Ninth Circuit Affirms Lower Court Decision Upholding Commercial Fishing Restrictions in Alaska to Protect Endangered Steller Sea Lions
On July 23, 2013, the U.S. Court of Appeals for the Ninth Circuit affirmed (pdf) a lower court decision upholding restrictions on commercial fishing in Alaska to protect the western Distinct Population Segment (DPS) of the Steller sea lion (Eumetopias jubatus), which is listed under the Endangered Species Act (ESA). The measures, imposed in 2010 by the National Marine Fisheries Service (NMFS), restrict the mackerel and cod fisheries in the western Aleutian Islands. NMFS determined such restrictions were necessary to ensure an adequate supply of prey for the western DPS of the species.
The commercial fishing industry and the State of Alaska challenged the restrictions, arguing that NMFS violated the ESA by basing the fishing restrictions on declines in sub-region populations, rather than on the entire population of Steller sea lions. Plaintiffs also argued that NMFS utilized the wrong standard when concluding there was a causal link between continued fishing and the population decline of the species.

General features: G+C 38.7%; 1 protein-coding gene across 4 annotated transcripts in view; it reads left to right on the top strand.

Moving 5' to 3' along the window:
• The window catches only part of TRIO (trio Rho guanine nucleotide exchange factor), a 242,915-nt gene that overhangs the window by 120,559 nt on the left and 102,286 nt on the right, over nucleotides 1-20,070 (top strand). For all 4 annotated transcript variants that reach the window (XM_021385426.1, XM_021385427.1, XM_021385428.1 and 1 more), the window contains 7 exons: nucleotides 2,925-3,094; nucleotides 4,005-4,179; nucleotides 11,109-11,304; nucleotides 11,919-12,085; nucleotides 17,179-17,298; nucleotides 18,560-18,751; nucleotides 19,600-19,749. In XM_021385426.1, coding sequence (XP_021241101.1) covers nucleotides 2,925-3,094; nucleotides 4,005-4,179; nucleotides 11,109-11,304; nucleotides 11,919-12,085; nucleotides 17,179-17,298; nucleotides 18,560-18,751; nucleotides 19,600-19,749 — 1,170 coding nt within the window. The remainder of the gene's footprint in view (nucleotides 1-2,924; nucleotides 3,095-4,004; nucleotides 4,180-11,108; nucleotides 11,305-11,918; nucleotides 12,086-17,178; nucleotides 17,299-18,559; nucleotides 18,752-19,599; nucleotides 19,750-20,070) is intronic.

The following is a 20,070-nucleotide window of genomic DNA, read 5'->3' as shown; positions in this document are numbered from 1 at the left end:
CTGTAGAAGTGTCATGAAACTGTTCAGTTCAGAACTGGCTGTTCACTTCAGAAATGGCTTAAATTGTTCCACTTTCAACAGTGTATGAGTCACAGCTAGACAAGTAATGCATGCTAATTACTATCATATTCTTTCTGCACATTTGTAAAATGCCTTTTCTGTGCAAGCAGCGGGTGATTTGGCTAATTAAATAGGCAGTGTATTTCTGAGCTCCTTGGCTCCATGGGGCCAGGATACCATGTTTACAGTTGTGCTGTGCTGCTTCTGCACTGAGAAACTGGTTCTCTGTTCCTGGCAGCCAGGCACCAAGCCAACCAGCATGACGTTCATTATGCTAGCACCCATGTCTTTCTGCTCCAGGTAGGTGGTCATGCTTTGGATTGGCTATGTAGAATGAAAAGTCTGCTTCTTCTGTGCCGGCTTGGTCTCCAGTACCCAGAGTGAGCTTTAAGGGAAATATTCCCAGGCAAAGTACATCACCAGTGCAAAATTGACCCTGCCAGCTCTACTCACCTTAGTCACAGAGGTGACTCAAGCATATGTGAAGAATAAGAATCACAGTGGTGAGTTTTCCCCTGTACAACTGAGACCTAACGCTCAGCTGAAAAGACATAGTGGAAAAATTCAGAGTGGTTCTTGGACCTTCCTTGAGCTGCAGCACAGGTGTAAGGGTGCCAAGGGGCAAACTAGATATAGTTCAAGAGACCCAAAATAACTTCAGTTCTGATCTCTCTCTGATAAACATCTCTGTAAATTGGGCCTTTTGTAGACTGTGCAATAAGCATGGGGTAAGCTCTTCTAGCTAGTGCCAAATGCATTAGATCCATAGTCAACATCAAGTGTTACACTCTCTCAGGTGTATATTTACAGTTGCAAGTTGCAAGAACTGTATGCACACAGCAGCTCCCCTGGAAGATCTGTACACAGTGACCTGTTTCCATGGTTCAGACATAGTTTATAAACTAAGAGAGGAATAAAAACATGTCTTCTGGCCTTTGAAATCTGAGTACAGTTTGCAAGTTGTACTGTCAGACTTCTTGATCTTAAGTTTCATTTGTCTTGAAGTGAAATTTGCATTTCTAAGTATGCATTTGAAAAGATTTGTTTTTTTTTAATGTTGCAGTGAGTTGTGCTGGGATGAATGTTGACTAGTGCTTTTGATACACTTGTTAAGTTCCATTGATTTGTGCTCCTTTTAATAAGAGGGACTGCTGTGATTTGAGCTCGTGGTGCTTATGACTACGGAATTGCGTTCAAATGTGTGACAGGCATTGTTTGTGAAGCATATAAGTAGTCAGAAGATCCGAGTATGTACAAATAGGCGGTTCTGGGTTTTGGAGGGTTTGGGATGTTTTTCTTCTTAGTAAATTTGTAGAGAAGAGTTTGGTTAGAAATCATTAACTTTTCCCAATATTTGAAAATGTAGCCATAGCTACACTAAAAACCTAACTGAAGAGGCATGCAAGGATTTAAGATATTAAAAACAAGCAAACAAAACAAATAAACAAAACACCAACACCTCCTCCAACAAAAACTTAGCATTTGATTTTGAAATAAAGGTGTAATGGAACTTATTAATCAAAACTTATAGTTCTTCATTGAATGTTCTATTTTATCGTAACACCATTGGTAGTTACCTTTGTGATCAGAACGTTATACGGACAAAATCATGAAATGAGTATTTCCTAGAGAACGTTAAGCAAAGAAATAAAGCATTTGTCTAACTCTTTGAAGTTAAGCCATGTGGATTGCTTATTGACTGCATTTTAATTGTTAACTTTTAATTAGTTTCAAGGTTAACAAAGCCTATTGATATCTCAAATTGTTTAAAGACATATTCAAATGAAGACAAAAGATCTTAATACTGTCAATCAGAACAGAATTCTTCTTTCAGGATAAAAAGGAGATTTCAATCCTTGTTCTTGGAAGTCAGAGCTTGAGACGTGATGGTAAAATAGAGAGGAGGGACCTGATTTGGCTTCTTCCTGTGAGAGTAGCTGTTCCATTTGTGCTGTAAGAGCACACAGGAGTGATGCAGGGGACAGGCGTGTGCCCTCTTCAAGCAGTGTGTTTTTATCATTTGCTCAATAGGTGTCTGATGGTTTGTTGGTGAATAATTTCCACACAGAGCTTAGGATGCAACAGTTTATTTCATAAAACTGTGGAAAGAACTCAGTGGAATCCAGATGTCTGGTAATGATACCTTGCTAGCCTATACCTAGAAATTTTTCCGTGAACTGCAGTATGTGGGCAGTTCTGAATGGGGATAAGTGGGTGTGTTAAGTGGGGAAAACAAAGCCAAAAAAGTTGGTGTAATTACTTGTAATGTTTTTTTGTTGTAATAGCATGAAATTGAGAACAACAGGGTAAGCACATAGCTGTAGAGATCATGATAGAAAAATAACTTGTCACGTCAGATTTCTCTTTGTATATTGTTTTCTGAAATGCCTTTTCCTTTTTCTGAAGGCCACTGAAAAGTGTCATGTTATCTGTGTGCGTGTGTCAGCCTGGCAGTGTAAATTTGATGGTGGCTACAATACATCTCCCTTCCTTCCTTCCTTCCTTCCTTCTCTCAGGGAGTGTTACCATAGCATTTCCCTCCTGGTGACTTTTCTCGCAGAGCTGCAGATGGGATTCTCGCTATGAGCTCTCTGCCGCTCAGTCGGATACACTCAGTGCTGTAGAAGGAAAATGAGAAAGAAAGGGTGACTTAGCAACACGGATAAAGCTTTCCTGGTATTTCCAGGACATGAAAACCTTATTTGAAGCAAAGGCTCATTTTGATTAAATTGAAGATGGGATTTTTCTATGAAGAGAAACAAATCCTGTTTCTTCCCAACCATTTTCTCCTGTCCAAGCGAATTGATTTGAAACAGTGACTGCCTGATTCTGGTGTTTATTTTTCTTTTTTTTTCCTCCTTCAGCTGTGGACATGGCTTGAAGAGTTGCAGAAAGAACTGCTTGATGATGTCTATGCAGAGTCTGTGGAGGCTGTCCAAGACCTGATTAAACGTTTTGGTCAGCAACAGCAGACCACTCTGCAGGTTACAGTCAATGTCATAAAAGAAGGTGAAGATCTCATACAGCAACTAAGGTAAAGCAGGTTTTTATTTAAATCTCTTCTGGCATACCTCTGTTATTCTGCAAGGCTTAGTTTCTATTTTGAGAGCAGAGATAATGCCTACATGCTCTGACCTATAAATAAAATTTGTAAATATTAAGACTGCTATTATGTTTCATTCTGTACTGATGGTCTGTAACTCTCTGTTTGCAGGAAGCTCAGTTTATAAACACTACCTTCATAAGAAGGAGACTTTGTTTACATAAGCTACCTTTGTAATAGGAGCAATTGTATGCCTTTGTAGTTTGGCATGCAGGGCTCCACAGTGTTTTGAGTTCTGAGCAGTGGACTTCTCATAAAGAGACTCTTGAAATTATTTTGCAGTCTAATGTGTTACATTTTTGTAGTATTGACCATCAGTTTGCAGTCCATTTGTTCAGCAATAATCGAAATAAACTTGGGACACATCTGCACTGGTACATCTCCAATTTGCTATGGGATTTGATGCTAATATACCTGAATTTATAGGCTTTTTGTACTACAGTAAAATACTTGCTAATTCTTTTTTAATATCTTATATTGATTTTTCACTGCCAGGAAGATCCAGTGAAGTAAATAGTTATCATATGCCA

Affirming a decision by the U.S. District Court for the District of Alaska, the Ninth Circuit held that NMFS did not violate the ESA when it based the restrictions on declines in sub-regions of the population. The Court further held that “the agency utilized appropriate standards to find that continuing previous fishing levels in those sub-regions would adversely modify the critical habitat and jeopardize the continued existence of the entire population.”
The western DPS of the species was listed as endangered under the ESA in 1997.